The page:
the cloakroom a cosponsorship form that bears an original signature of the Senator requesting to
be added as a cosponsor.
The names of additional cosponsors wil appear on the printed version of the bil only if there is a
subsequent printing of it. Under regulations set forth by the Joint Committee on Printing, a bil
cannot be reprinted solely for the purpose of adding cosponsors (even by unanimous consent).9 A
current list of cosponsors may be identified through a search of Congress.gov, an online database
of legislative activity, or the Congressional Record.10
Supporters of a bil often seek cosponsors to demonstrate its level of support among Senators.
One of the most common techniques to attract cosponsors is the “Dear Colleague” letter, a notice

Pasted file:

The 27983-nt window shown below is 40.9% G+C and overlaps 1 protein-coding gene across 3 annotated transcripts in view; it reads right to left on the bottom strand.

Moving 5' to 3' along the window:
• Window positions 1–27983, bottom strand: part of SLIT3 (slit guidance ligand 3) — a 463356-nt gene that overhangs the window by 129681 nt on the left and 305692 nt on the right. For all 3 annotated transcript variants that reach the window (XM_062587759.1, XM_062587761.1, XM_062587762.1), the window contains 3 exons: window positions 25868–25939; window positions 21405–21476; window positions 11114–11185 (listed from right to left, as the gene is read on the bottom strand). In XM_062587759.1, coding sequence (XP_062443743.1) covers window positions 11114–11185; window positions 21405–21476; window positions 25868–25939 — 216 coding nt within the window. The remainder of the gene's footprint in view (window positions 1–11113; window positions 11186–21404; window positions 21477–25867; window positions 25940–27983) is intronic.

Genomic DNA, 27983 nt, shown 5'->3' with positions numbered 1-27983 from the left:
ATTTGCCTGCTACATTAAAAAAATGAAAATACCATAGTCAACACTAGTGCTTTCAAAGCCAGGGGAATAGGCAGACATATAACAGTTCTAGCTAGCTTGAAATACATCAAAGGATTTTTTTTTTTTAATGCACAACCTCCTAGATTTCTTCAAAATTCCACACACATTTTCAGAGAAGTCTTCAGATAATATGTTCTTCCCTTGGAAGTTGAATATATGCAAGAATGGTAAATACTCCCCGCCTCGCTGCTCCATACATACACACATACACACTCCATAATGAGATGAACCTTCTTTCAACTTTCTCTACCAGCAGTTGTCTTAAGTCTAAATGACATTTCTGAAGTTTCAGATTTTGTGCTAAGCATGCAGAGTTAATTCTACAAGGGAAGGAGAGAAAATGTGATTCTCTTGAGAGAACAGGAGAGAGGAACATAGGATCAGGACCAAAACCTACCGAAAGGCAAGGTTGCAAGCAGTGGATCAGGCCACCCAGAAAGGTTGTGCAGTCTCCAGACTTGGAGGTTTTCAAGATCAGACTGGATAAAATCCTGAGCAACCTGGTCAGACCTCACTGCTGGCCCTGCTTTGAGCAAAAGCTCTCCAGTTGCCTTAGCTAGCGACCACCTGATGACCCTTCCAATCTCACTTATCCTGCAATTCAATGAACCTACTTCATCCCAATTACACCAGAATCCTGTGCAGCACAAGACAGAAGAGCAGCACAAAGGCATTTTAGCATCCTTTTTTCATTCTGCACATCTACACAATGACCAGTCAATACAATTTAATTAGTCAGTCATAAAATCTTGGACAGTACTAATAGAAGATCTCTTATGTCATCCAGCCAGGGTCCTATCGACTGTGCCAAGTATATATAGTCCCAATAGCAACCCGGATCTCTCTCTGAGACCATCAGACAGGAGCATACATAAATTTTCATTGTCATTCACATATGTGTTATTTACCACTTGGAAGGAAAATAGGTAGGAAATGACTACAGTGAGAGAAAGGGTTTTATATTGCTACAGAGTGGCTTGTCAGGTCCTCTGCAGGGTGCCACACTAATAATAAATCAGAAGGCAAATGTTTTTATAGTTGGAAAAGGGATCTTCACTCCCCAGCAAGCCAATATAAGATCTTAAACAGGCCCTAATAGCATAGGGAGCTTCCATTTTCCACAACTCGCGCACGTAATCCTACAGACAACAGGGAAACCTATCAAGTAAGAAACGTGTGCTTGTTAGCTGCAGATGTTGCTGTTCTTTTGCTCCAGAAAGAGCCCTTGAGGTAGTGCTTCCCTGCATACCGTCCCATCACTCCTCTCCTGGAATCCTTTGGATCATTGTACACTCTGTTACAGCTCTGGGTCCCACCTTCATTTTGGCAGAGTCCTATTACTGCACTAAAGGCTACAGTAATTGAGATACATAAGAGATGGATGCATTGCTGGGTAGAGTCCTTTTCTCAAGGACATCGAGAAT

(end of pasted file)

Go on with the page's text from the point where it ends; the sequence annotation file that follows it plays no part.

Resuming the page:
delivered to some or al Senate offices either in print or by email soliciting support for the bil .
These letters typical y explain the issue or problem the legislation seeks to address, the key policy
elements it contains, and the likely impact it would have if passed into law. Contact information
of a staff aide is usual y included for the benefit of Senate offices interested in cosponsoring the
measure. No Senate rules or any formal procedures govern “Dear Colleague” letters. They are, in
effect, advertisements for the sponsoring Senator’s legislation.11

6 T echnically speaking, an original bill is not considered to have a sponsor under Senate rules. When an original bill is
reported and a final draft is printed, a Senator (usually the chair) will deliver the final draft to the bill clerk’s desk on